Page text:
Nextdoor Is a Unique Social Network That Needs to Prove Its Financial Merit

Nextdoor (NYSE:KIND) is a social network focused on hyperlocal connections. Shares of KIND stock debuted late last year following a merger with a special purpose acquisition company (SPAC).

Image of the Nextdoor (KIND) app on an iPhone.
Source: Tada Images /

Generally, KIND stock has not received a hospitable welcome from investors. Yes, shares did pop to $14 in November immediately following the merger. However, the stock broke down right after that. By December, shares of Nextdoor had slumped below the opening $10 mark. Now, they’ve slipped even further, recently hitting about $6 apiece.

This recent SPAC name is off to an unspectacular start in 2022. However, there’s actually a fair bit to like about Nextdoor.

KIND Stock: What Makes Nextdoor Unique?

In addition to being hyperlocal, Nextdoor offers advertisers a very different demographic. Most hot new social network companies of late — such as TikTok and Snap (NYSE:SNAP) — tend to gravitate toward younger audiences. That’s appealing in its own way, sure, but youths also have less money to spend. The older Nextdoor-using age group has a lot more disposable income, however. These users also tend to be more sticky and loyal to a service once they engage consistently with it.

It’s true that Nextdoor is never going to be the most glamorous social networking experience out there. But there is a solid niche offering available with KIND stock. What’s more, advertisers are generally willing to pay solid ad rates to target wealthy and loyal users.

Right now, monetization is still something of a work in progress for this company. In the third quarter, Nextdoor averaged $1.61 in revenues from each weekly active user (WAU). That’s a pretty low number by social network standards. Overall, the company also had 33 million WAUs. But, given its low revenues per user, it generated just $53 million of sales on the quarter. That’s a fairly light number for a company with a market capitalization of greater than $2 billion.

A Different Kind of Social Network

Most social networks are focused around one main purpose. Be it catching up with old friends, watching videos, or consuming short-form content, social media is usually centered around one theme. Nextdoor, however, plays to a different lane.

In a way, Nextdoor is kind of Swiss-Army-knife application. It is good for catching up on neighborhood gossip, getting local recommendations and connecting businesses with their communities, among other things. This platform dials into the thing that made social media popular in the first place — it gives users a way to follow and keep up with friends, family and the neighbors that live in their area.

Nextdoor has also enjoyed a strong word-of-mouth effect. As more of a neighborhood, town, or city joins the app, people talk to their friends about it. It’s more impactful when your neighbors tell you to get on an app than just reading about it or seeing an ad. Social media can feel very corporate and distant in today’s environment, but Nextdoor offers users a much different experience. That’s great for KIND stock.

International Expansion Is an Underappreciated Possibility

Social networks have a hit-or-miss reputation with international markets. Some of the bigger ones have spread virtually all over the globe while the more niche names have generally struggled to catch on in foreign markets. And, even when they do make it overseas, it’s often a challenge to monetize effectively. Oftentimes, average revenues per user (APRU) are multiples higher for U.S. accounts as opposed to international ones.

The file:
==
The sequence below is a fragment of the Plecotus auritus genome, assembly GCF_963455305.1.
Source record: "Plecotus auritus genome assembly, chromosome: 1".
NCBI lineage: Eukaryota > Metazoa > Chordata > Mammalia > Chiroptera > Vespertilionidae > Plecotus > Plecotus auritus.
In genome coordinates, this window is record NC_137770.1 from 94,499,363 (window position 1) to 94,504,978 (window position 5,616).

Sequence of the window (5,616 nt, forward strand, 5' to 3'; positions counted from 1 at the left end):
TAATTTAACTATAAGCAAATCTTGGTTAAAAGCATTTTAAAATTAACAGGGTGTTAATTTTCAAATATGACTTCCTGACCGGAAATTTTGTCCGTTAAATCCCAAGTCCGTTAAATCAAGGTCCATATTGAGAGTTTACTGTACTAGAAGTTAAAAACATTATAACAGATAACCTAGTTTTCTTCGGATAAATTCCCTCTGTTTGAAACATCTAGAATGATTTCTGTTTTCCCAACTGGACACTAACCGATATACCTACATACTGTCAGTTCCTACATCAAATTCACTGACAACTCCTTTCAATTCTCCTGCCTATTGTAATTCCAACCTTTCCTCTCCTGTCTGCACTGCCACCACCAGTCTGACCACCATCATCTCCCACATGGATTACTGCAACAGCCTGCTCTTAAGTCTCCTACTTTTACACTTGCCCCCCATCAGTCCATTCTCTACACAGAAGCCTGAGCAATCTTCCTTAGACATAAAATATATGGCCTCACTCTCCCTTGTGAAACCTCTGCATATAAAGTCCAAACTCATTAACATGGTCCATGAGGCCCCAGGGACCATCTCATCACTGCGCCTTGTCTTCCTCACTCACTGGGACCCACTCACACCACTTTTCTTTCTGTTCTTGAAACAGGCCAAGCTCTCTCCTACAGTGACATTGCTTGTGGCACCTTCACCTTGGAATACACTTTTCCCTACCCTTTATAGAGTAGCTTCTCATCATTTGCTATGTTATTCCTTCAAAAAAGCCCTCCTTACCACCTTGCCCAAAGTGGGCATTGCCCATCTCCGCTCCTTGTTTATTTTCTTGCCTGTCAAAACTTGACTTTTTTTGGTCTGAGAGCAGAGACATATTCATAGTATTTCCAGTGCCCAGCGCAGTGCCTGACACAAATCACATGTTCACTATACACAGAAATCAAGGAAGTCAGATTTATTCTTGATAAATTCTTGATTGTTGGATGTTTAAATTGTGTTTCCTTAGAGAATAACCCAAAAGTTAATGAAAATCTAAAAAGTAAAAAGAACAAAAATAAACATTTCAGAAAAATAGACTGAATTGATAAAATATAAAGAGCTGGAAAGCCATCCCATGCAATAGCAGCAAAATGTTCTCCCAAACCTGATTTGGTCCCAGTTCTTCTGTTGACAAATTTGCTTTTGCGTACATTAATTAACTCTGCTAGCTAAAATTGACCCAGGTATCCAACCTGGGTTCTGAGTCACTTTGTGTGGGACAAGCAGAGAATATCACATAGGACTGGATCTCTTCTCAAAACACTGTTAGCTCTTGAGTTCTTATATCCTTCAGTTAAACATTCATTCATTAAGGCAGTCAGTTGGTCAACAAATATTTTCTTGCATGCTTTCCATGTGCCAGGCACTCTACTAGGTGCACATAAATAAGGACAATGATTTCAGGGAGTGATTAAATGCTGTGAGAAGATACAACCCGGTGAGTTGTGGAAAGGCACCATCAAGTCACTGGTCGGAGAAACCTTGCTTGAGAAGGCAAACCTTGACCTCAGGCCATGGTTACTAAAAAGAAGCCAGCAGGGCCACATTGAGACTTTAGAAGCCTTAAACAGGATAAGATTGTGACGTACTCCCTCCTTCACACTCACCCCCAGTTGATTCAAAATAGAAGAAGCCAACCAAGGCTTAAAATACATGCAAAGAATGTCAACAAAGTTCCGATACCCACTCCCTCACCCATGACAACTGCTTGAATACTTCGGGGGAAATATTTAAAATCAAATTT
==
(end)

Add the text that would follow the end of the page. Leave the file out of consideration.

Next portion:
Nextdoor, however, is on surprisingly good footing here. The website has already achieved tremendous popularity in the United Kingdom and several other European markets. Nextdoor CEO Sarah Friar grew up in Northern Ireland and has worked at or served on the boards of multinationals like Walmart (NYSE:WMT) and Block (NYSE:SQ).

To succeed as an investment, Nextdoor will need to either grow its user base dramatically or improve monetization. Both would be ideal, but either approach could work in isolation, too. Further, there’s potentially strong demand for localized social networks all over the globe. Nextdoor has a broad opportunity to fulfill that need.

The Verdict on KIND Stock

It’s not hard to imagine a scenario where Nextdoor works out as a business. There’s definitely some demand for this type of local product. Some of the offerings such as local marketplaces are available elsewhere, but Nextdoor has a nice opportunity to offer a broad range of services and social interactions on a neighborhood- and city-wide level.

Currently, though, KIND stock has a lot of obstacles to work through. The SPAC association is just terrible right now. And Nextdoor being linked to backers like Cathie Wood’s Ark Invest isn’t helping matters, either.

An unprofitable social network SPAC is an ice-cold product offering in the stock market of early 2022. Once the tides start to turn, however, KIND stock could find a warmer reception among investors.

On the date of publication, Ian Bezek did not hold (either directly or indirectly) any positions in the securities mentioned in this article. The opinions expressed in this article are those of the writer, subject to the Publishing Guidelines.

Ian Bezek has written more than 1,000 articles for and Seeking Alpha. He also worked as a Junior Analyst for Kerrisdale Capital, a $300 million New York City-based hedge fund. You can reach him on Twitter at @irbezek.

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